State Law Limits Idling of Diesel Vehicles


On June 9, 2006, Public Act 094-0845 was signed into law, which prohibits diesel vehicles of more than 8,000 pounds (heavy-duty trucks and buses) from idling for more than ten minutes per hour when they are parked. This law will reduce diesel emissions that contribute to poor air quality while limiting unnecessary idling that wastes fuel. On average, one hour of idling uses up to one gallon of diesel fuel. A truck that idles for six hours per day will waste about $8,250 of diesel fuel per year with diesel costing $5.00 per gallon. Excess idling also increases engine maintenance costs and shortens engine life.

The law took effect July 1, 2006, and it only applies in the Chicagoland area and in the St. Louis Metro-East region. Exemptions to the law are described below. Another Illinois law prohibits a person from leaving a vehicle unattended on a public roadway for any amount of time while the engine is running. This law applies statewide.

Diesel exhaust and air quality

Diesel trucks and buses account for approximately 50 percent of the particulate matter (PM) and oxides of nitrogen (NOx) air pollution from on-road vehicles in Illinois. PM and NOx may contribute to a variety of health effects, including nausea, headaches, increased risk of asthma attacks, lung cancer, and premature death. Children and people with lung and heart conditions are generally the most sensitive to diesel exhaust. Millions of tons of air pollution are emitted every year in the U.S. by trucks and buses that idle while parked.

Affected counties

The new law only applies in areas that do not meet federal air quality standards, specifically:

Chicago area:

  • Cook County
  • DuPage County
  • Lake County
  • Kane County
  • McHenry County
  • Will County
  • Aux Sable and Goose Lake townships in Grundy County
  • Oswego Township in Kendall County

Metropolitan East St. Louis:

  • Madison County
  • St. Clair County
  • Monroe County

Special provisions for school buses and passenger buses.

The Illinois EPA recommends that school buses idle for no more than five minutes, and many schools have voluntarily adopted the five minute rule. Under the new law, parked buses may idle for up to ten minutes per hour when there are no passengers on board and fifteen minutes per hour to maintain passenger comfort (e.g., heat) while passengers other than the driver are on board. Exemptions may apply (see below).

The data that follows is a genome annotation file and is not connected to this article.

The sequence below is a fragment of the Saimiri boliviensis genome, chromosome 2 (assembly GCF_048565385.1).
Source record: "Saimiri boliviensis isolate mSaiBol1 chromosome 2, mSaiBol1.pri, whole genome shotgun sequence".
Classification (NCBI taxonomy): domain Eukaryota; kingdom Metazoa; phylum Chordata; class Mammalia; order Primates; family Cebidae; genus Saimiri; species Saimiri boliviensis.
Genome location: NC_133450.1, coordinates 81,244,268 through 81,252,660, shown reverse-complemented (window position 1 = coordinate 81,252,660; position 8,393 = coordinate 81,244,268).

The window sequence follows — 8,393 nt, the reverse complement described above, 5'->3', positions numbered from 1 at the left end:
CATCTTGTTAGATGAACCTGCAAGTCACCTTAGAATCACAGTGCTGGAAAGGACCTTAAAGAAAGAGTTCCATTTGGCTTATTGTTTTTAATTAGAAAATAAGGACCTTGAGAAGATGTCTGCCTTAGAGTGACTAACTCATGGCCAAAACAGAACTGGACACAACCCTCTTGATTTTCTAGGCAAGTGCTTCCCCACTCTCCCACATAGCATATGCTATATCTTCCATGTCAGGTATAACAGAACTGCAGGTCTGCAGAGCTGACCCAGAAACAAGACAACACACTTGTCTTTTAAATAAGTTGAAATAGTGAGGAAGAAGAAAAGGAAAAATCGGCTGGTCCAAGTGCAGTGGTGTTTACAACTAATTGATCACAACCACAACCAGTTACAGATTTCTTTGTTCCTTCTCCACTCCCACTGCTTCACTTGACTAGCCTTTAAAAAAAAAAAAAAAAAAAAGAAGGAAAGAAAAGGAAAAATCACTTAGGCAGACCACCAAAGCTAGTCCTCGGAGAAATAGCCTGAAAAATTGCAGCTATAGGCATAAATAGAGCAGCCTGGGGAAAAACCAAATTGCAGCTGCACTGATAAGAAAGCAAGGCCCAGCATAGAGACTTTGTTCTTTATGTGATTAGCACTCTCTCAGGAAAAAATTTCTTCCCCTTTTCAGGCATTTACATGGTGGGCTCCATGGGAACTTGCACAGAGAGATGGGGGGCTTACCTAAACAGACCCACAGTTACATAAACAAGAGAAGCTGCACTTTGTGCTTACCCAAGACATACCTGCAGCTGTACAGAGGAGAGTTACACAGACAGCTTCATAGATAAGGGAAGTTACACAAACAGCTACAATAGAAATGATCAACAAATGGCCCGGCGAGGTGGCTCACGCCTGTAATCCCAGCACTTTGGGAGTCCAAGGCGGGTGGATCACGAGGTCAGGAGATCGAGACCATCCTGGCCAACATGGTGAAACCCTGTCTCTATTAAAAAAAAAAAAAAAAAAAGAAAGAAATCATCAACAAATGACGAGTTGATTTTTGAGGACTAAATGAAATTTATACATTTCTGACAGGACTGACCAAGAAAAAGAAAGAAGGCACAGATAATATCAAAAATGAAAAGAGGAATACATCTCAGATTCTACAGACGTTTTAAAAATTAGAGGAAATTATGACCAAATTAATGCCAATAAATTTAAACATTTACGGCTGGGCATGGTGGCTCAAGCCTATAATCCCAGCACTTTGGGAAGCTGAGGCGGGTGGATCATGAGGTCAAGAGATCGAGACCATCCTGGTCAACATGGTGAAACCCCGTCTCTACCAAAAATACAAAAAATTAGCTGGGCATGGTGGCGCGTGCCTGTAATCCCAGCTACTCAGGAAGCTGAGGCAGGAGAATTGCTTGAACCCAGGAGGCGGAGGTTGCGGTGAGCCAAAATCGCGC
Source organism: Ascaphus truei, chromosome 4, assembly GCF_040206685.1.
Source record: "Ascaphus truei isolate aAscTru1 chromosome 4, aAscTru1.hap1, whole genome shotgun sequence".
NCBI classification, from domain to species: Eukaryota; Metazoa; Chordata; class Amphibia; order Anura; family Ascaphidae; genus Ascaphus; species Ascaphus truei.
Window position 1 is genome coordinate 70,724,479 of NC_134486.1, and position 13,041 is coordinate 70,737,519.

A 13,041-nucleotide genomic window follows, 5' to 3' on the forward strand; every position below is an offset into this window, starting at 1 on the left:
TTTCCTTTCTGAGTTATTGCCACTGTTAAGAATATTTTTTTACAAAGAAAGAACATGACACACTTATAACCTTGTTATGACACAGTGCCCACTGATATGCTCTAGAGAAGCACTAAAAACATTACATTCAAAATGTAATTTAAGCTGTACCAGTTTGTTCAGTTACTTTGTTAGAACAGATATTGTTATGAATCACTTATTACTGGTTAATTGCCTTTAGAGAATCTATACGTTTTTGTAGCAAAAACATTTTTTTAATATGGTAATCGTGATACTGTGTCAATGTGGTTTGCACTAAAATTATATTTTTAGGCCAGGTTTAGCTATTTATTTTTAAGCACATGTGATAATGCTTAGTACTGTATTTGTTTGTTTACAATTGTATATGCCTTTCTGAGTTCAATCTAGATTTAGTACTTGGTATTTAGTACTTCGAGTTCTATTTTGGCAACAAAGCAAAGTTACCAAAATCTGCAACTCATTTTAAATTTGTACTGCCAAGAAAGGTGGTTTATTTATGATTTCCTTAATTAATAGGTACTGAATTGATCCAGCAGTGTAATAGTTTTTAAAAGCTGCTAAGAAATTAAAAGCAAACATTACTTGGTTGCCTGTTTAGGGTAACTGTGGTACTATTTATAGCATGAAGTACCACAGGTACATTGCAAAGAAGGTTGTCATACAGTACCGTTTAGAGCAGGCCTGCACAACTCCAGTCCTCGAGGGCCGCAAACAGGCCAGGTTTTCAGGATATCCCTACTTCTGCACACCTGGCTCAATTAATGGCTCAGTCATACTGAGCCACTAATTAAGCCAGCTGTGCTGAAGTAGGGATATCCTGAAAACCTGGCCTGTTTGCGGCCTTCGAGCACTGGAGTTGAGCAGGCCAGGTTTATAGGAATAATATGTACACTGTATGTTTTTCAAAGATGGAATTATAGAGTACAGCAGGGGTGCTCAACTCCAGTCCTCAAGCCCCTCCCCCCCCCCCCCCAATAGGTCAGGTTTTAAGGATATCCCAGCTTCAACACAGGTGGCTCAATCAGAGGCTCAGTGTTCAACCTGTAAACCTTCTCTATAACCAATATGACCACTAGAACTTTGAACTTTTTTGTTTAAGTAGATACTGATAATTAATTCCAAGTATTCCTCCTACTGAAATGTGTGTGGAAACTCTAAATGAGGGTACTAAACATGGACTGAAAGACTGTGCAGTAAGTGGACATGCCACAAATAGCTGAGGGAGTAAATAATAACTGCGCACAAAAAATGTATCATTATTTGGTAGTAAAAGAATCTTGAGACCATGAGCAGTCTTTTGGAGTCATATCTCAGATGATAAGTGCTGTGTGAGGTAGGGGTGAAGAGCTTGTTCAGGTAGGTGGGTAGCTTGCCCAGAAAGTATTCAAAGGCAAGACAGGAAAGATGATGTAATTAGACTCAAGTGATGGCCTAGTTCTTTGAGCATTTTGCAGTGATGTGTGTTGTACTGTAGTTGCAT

The health of school children, bus drivers and those in the school building may be affected by idling school buses. School, business, and local government fleets may download additional information on idling at or request a packet of idle-reduction materials to be mailed to them by calling (217) 557-1441.

Applicability to diesel passenger cars and light-duty trucks

Nearly all diesel-powered passenger cars and light-duty trucks have a gross vehicle weight rating below 8000 pounds and, therefore, are exempt.

Other exemptions from the ten minute limit

  • When the outdoor air temperature is below 32 degrees or above 80 degrees.
  • When idling is necessary to operate equipment to prevent a safety or health emergency; for maintenance, repair, etc., or to operate auxiliary equipment.
  • Idling due to traffic congestion, loading/unloading, or mechanical difficulties.
  • When drivers are sleeping in a sleeper berth.
  • Exempt equipment includes:
    • Police, fire ambulance and other emergency/public safety vehicles used in an emergency capacity.
    • Airport ground support vehicles.
    • Armored vehicles when a person remains inside to guard the contents.
    • Certain farm vehicles.
    • A bus owned by a public transportation agency that is being operated on or between designated bus routes.
    • Vehicles owned by an electric utility that are running the engine to operate repair equipment.

Idling to ensure engine restart

Drivers sometimes idle diesel vehicles because there is a concern that the engine will not readily restart after being turned off. However, most diesel vehicles on the road today have technologies that allow for consistent restarts, even in cold weather. In fact, engine manufacturers recommend that engines be turned off to reduce fuel use and engine wear.


The idling law can only be enforced by state, county and local police and not the Illinois EPA. Voluntary compliance through education, outreach to affected drivers, and reports of excessive idling from citizens will all help to aid state and local police with enforcement of the law.


A violator could be fined $50 for a first offense and $150 for a second or subsequent offense within any 12-month period.

How to report excessive idling

Call the state, county or local police as they have the authority to enforce motor vehicle and traffic-related laws. Please do not contact the Illinois EPA to report excessive idling.